From: European Aviation Safety Agency
To: NTSB
Date: 7/27/2011
Response: CC#201100306: Patrick Goudou, Executive Director: Thank you for your letter sent on 23 May 2011 and emphasizing the NTSB’s deep interest in the follow-up given on the accident to the Airbus A300-600 registered N14053 operated by American Airlines on November 12th, 2001. The Agency shares also your concern that pilots' training cannot alone be trusted as a sufficient response to the issue of pilots' commanded sequential opposite-rudder inputs (rudder reversals) on large transport-category aeroplanes. It is the reason why the EASA and Airbus reviewed several options for a design change to address that concern. As a consequence, the purpose of the design change to be implemented on Airbus A300-600 and Airbus A310 is to provide increased protection from potentially hazardous rudder pedal inputs at high airspeeds as requested in recommendation UNST-2004-063 (A-04- 63). Following the initial study of reduced pedal travel limiter unit for the A300-600 and A310, the Agency informed you in our letter dated January 14, 2011, that the development of a Stop Rudder Input Warning (SRIW) system was also alternatively evaluated. The SRIW system monitors rudder inputs and triggers flight deck deterring aural instructions, voiced by the message 'STOP RUDDER INPUTS', combined with Visual warnings (by means of red lights in the glare shield just above the Primary Flight Displays) as soon as one dangerous rudder doublet Is detected, thus preventing: a further increase of the aerodynamic loads on the fin. A thorough evaluation of this SRIW system is currently taking place and, as usual in the frame of a certification process and in line with the EU-US validation process, the FAA responsible authority in that matter, is fully involved; thus ensuring that the proposed change satisfies both parties. In addition to the certification exercise, an FAA evaluation of the crew training aspects has been retained prior introduction of the proposed modification into US-registered aeroplanes. In accordance with the framework on cooperation in the regulation of civil aviation safety, technical data is shared with the FAA who is also part of the tests validating the benefit as well as the non-regression. With regards to recommendations UNST-2010-119 (A-10-119) and UNST-2010-120 (A10-120), EASA is supporting the FAA study in order to determine whether and how existing certification standards could be revised. In parallel, following the A320 ACA190 wake vortex encounter at high speed, Airbus has completed an aircraft level evaluation of the single aisle design in terms of sustainable loads. Airbus is working with EASA on the definition of a design change that would provide increased protection from potentially hazardous rudder pedal inputs. Several design options are currently under feasibility study (warning, reduced rudder travel limitation unit, pedal travel limitation unit).

From: NTSB
To: European Aviation Safety Agency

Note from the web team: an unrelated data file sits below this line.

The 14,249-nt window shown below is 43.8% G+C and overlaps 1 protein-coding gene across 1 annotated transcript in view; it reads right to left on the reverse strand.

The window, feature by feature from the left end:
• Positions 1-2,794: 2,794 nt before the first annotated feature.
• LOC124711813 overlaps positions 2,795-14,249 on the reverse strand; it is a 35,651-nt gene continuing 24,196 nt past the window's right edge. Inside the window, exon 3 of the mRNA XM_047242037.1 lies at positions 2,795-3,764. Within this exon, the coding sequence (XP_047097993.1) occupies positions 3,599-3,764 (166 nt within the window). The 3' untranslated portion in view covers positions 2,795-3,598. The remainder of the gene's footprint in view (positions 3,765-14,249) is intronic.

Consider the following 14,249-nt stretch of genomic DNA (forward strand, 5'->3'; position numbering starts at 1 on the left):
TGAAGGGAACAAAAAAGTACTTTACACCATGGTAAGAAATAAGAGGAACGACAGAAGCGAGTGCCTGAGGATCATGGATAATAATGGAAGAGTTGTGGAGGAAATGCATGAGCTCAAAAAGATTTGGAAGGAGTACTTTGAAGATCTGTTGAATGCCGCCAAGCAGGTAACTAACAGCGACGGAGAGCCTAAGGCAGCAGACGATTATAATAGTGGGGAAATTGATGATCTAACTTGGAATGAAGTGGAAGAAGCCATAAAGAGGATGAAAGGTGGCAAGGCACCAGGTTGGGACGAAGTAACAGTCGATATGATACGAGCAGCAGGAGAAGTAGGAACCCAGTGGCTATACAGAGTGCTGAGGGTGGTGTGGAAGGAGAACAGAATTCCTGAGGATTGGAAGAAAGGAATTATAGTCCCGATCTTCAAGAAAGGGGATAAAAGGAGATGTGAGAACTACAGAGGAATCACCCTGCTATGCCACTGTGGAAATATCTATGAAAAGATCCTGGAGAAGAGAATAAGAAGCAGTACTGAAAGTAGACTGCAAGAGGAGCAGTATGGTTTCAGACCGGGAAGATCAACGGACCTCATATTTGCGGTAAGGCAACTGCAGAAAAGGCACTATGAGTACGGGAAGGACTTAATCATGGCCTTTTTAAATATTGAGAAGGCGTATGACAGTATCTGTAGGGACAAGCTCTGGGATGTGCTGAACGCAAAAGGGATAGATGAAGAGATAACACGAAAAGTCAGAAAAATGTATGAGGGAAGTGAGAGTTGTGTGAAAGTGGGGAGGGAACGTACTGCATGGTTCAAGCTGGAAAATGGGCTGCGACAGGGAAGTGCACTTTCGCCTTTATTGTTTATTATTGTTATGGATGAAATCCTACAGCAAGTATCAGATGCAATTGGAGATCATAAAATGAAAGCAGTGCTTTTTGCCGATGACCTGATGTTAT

Date: 5/23/2011
Response: EASA also wrote to the NTSB concerning this recommendation on March 19, 2010. At that time, EASA stated that its “previously held position on the pilot training out as being an efficient and sufficient measure to avoid any new hazardous situations has to be reconsidered following more recent service experience which confirms that crew use of rudder pedal inputs in upset encounters cannot be ‘trained out.’” At that time, EASA also indicated that Airbus had developed the reduced pedal travel limiting unit (PTLU), which provided significantly increased protection from potentially hazardous rudder pedal inputs across the flight envelope. EASA further stated that it planned to require installation of the PTLU on A300-600 and A310 aircraft. On August 4, 2010, largely as a result of the ACA190 event, the NTSB issued Safety Recommendations A-10-119 and -120 and reiterated this recommendation, requesting further details about the PTLU to enable us to fully evaluate whether requiring it would meet the intent of the recommendation. In its January 14, 2011, letter, EASA stated that it had received an overall engineering certification and embodiment program from Airbus that shows that the PTLU will take several years to develop, certify, and implement. Airbus has also proposed a new alternative that is aimed at de-coupling the types of pilot inputs that caused the AA587 accident by monitoring rudder input parameters and triggering flight deck visual and aural warnings, which would require the pilot to release the pedals. Airbus and EASA believe the warning system proposal requires a considerably shorter time for development, certification, and embodiment than is required for the PTLU. EASA indicated that it is evaluating the new concept and has started the certification process of the associated design change. Without being able to review the details of either the PTLU or the newer warning system proposal, the NTSB will have difficulty evaluating whether either will meet the intent of this recommendation, and we are concerned whether the type of warning system described can do so. In the AA587 accident, the captain provided a salient warning system when he asked the first officer, “You all right?” in the middle of his excessive inputs. The first officer replied, “Yeah, I’m fine,” and continued to input the excessive rudder pedal inputs that led to the separation of the vertical stabilizer. Such a situation happens so quickly, and involves such strong emotions, that the NTSB agrees with EASA’s March 2010 statement that crew use of rudder pedal inputs in upset encounters cannot be trained out. The NTSB believes that the pilot reactions to a wake turbulence encounter, discussed in the letter reiterating this recommendation and below, clearly demonstrate that training (even with the addition of an enhanced warning system) may not provide an effective response to the issue of potentially hazardous rudder pedal inputs at high airspeeds. The NTSB asks that EASA provide technical details of the system that it plans to mandate to address this recommendation. Pending EASA’s taking the action recommended, Safety Recommendation A-04-63 remains classified OPEN – ACCEPTABLE RESPONSE.